Your first assumption should be that your teenage child has at least one fake social media account that he or she keeps secret and that is filled with false information. The reasons for this vary, with some of them being for nefarious reasons and others for benign reasons. But, fake profile or not, what is it that teens are sharing on social media?
The Pew Research Center did some research on what teens are sharing online and found some very interesting facts.
91% - Post pictures of themselves, which was just 79% in 2006. This rise is likely due to the increase in Smartphone camera and Internet connection technology.
71% - Post the name of the school they attended, which was just 49% in 2006. School names are often used to locate friends on Facebook and FriendFinder, so this number has probably grown alongside Facebook popularity.
71% - Detail their current city or town, which is slightly more than in 61%. The slight rise is probably due to the fact that so many people have the same names that home towns/cities are used to find the right person.
53% - Display their email address on a page of their social media, which is up from 29% in 2006. This may be due to the increased sophistication of spam email/junk filters, making people feel more relaxed about giving out their email address.
20% - Of people display a cell phone number on their social media profile, as opposed to just 2% in 2006. This is only one fifth of social media users, but is still too high. Part of this may be due to people being unaware of their security settings on social media, even though most claim that they are fully confidant in their security settings and their ability to manage them.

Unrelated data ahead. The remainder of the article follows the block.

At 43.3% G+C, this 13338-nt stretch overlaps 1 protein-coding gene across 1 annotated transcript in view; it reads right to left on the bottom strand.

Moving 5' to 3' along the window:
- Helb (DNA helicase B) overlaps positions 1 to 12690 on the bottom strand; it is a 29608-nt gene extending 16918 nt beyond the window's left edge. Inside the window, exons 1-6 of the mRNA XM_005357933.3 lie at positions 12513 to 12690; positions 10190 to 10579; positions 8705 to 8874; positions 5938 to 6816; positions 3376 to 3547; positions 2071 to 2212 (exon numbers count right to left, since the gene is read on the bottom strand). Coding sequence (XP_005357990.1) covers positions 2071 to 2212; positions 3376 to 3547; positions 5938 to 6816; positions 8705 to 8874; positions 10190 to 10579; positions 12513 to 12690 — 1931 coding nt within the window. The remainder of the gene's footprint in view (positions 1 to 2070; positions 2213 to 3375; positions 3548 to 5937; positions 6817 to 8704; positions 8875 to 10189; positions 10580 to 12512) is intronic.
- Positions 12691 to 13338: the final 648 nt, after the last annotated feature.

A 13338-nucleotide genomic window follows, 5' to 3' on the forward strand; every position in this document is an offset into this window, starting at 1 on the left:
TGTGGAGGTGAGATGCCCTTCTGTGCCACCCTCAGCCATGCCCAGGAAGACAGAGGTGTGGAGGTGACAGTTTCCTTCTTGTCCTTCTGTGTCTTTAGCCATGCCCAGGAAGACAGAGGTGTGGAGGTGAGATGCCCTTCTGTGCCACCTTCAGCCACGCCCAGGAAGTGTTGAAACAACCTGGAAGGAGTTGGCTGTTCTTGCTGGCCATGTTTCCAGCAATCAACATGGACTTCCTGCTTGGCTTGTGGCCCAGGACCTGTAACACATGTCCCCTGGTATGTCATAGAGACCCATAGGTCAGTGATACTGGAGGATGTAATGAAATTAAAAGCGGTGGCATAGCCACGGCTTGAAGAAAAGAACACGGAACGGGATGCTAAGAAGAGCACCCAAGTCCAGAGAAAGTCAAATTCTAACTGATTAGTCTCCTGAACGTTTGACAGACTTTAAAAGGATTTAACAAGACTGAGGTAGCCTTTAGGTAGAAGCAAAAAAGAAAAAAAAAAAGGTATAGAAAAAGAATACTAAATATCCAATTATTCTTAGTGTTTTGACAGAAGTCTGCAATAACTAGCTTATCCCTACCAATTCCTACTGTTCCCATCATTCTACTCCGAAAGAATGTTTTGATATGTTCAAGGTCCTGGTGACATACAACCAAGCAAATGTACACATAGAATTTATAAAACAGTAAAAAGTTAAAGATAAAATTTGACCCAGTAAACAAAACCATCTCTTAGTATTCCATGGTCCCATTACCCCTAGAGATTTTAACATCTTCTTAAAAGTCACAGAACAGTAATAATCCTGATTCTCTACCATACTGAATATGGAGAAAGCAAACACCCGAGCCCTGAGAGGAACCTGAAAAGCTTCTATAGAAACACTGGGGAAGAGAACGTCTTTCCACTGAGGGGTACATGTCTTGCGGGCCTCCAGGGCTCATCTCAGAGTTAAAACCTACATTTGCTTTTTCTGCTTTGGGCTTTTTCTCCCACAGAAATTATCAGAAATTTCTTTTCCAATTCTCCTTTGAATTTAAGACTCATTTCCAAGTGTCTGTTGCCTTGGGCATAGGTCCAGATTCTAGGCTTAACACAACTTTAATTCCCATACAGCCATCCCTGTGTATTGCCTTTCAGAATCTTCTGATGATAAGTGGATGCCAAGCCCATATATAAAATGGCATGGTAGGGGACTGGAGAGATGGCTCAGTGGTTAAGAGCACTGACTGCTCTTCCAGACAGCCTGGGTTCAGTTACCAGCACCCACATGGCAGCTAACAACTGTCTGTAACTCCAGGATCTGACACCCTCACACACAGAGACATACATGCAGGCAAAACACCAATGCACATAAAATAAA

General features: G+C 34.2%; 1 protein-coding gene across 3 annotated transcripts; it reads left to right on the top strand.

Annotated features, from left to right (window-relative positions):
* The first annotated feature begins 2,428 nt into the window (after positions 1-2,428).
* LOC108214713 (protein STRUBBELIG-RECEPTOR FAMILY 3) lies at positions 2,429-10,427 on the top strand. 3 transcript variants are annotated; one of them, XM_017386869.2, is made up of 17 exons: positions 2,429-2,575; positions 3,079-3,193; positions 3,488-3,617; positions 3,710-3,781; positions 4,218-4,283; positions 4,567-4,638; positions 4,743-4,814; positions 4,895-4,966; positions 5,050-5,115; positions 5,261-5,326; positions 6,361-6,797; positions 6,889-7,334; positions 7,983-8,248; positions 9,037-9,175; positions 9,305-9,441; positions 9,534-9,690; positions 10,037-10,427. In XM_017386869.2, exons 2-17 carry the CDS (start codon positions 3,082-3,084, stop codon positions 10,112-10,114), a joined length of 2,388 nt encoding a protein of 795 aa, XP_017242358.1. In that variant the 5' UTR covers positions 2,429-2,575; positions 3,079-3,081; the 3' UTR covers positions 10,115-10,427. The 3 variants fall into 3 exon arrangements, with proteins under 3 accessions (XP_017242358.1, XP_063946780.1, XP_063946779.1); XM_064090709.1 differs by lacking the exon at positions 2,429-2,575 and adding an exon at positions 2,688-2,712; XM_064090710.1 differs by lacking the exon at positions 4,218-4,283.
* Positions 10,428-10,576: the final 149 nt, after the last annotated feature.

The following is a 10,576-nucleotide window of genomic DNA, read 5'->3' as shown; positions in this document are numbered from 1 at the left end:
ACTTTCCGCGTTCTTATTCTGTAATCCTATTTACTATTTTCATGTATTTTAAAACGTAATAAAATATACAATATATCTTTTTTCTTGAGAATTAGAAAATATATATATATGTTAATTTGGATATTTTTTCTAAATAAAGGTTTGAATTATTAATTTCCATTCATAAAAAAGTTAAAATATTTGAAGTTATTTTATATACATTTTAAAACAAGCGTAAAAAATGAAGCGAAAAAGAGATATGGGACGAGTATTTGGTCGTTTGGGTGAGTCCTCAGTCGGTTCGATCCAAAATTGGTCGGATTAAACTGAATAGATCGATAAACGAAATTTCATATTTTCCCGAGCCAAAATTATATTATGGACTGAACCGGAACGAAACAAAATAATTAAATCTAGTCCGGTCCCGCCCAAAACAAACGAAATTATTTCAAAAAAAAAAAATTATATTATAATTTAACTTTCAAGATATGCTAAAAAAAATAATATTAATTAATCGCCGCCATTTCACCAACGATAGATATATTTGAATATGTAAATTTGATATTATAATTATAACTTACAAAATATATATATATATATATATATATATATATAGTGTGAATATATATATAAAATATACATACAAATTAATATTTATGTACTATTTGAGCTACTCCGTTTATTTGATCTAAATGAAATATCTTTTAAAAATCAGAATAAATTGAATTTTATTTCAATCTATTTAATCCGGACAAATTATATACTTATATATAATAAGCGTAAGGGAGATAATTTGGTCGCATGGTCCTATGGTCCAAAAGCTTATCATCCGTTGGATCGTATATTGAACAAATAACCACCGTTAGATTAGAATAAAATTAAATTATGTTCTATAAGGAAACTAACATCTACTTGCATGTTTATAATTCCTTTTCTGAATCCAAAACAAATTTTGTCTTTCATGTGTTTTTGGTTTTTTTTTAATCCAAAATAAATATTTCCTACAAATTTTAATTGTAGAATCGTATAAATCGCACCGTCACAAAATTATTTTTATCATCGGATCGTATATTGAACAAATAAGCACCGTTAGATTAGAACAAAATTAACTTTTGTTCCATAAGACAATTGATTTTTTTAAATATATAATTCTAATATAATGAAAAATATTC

Facebook is the most popular social media site
You probably already knew this already, which means you may also assume that Facebook is the most popular social media site with teens too. There are a few figures for Facebook only, which you may find interesting.
Over 60% of teenage Facebook users have set their Facebook profiles to the private "Friends Only" setting, and claim to have a high amount of confidence in their settings. Such a high number of private profiles may suggest that unsolicited attendees are a problem on Facebook, and may also suggest that the privacy settings are helping to reduce online bullying.
Around 56% of teen Facebook users say that they find the security and privacy settings easy to use, and that they are happy with their privacy controls on Facebook. Around 33% of teen Facebook users say that the security and privacy settings are not easy, but are not too difficult either. Around 8% say that managing the privacy controls on Facebook is a little bit difficult, and 1% says that the whole process of setting security and privacy filters is very difficult.